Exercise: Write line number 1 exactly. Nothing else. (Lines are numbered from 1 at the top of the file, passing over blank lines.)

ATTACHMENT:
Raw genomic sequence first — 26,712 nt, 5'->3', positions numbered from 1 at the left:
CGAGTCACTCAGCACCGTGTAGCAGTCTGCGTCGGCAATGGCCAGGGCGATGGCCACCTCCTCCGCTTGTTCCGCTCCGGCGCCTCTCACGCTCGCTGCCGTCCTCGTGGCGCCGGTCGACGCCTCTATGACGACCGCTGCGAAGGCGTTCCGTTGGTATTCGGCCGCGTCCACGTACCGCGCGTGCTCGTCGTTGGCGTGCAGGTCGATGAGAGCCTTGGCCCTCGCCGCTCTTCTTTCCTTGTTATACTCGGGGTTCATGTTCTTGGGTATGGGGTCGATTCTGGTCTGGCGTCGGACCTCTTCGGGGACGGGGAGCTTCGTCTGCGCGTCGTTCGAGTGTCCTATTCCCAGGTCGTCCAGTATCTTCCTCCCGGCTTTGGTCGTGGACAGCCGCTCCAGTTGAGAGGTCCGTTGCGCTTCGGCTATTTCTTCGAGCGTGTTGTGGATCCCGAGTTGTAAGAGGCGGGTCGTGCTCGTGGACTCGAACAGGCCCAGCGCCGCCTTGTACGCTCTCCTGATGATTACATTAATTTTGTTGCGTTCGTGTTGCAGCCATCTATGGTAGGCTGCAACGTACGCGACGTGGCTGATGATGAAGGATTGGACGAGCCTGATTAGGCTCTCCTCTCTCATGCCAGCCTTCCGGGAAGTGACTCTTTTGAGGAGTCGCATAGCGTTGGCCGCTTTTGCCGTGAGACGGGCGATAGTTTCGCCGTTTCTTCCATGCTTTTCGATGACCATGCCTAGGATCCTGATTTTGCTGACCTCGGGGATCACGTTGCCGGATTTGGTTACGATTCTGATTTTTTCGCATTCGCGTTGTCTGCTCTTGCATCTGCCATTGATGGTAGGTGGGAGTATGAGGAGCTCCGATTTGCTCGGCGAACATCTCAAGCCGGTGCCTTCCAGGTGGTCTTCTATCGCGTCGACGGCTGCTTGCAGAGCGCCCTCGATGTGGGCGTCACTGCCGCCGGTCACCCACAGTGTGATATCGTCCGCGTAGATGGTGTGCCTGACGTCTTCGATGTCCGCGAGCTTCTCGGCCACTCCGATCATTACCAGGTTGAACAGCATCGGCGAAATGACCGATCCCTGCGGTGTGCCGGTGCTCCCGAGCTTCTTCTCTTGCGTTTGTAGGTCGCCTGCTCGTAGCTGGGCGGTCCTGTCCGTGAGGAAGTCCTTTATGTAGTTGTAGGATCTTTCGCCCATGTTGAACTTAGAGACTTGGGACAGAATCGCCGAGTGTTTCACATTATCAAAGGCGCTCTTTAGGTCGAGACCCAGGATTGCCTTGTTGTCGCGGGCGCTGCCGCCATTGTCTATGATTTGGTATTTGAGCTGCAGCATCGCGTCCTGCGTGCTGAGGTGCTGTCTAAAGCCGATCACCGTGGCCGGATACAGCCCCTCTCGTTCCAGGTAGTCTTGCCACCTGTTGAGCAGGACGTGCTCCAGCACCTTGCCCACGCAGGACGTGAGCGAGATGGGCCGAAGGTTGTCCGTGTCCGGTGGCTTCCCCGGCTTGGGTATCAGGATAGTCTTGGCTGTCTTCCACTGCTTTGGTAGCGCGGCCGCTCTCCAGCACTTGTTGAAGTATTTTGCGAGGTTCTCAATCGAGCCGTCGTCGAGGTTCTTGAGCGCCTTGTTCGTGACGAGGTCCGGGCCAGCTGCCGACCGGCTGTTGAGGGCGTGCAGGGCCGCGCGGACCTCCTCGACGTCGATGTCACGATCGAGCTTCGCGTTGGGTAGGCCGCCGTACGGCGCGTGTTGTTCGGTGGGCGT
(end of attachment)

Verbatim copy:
Raw genomic sequence first — 26,712 nt, 5'->3', positions numbered from 1 at the left: